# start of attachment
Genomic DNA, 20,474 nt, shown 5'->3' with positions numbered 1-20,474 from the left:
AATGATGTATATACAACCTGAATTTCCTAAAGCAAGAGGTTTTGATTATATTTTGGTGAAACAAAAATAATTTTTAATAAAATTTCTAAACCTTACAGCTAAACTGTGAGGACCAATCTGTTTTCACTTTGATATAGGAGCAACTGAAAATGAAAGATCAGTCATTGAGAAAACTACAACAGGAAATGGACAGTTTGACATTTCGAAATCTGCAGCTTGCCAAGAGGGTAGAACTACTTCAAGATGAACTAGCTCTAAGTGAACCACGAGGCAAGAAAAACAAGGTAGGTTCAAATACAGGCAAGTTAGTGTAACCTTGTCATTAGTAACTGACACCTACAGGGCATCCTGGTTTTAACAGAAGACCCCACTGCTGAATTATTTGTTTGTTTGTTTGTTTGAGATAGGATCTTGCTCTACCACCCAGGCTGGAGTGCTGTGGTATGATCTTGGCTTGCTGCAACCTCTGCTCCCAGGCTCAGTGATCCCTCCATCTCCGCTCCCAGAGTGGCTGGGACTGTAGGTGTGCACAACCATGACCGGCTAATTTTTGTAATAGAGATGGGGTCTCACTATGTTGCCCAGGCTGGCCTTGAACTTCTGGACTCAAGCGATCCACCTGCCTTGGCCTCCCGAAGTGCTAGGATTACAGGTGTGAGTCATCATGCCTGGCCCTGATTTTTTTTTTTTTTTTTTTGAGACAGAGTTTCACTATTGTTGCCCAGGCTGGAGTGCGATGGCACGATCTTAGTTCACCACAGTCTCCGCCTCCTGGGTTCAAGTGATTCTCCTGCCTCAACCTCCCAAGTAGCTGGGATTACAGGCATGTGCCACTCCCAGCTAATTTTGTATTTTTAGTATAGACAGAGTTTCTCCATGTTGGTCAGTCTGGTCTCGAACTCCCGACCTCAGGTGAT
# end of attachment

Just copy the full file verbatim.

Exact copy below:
Genomic DNA, 20,474 nt, shown 5'->3' with positions numbered 1-20,474 from the left:
AATGATGTATATACAACCTGAATTTCCTAAAGCAAGAGGTTTTGATTATATTTTGGTGAAACAAAAATAATTTTTAATAAAATTTCTAAACCTTACAGCTAAACTGTGAGGACCAATCTGTTTTCACTTTGATATAGGAGCAACTGAAAATGAAAGATCAGTCATTGAGAAAACTACAACAGGAAATGGACAGTTTGACATTTCGAAATCTGCAGCTTGCCAAGAGGGTAGAACTACTTCAAGATGAACTAGCTCTAAGTGAACCACGAGGCAAGAAAAACAAGGTAGGTTCAAATACAGGCAAGTTAGTGTAACCTTGTCATTAGTAACTGACACCTACAGGGCATCCTGGTTTTAACAGAAGACCCCACTGCTGAATTATTTGTTTGTTTGTTTGTTTGAGATAGGATCTTGCTCTACCACCCAGGCTGGAGTGCTGTGGTATGATCTTGGCTTGCTGCAACCTCTGCTCCCAGGCTCAGTGATCCCTCCATCTCCGCTCCCAGAGTGGCTGGGACTGTAGGTGTGCACAACCATGACCGGCTAATTTTTGTAATAGAGATGGGGTCTCACTATGTTGCCCAGGCTGGCCTTGAACTTCTGGACTCAAGCGATCCACCTGCCTTGGCCTCCCGAAGTGCTAGGATTACAGGTGTGAGTCATCATGCCTGGCCCTGATTTTTTTTTTTTTTTTTTTGAGACAGAGTTTCACTATTGTTGCCCAGGCTGGAGTGCGATGGCACGATCTTAGTTCACCACAGTCTCCGCCTCCTGGGTTCAAGTGATTCTCCTGCCTCAACCTCCCAAGTAGCTGGGATTACAGGCATGTGCCACTCCCAGCTAATTTTGTATTTTTAGTATAGACAGAGTTTCTCCATGTTGGTCAGTCTGGTCTCGAACTCCCGACCTCAGGTGAT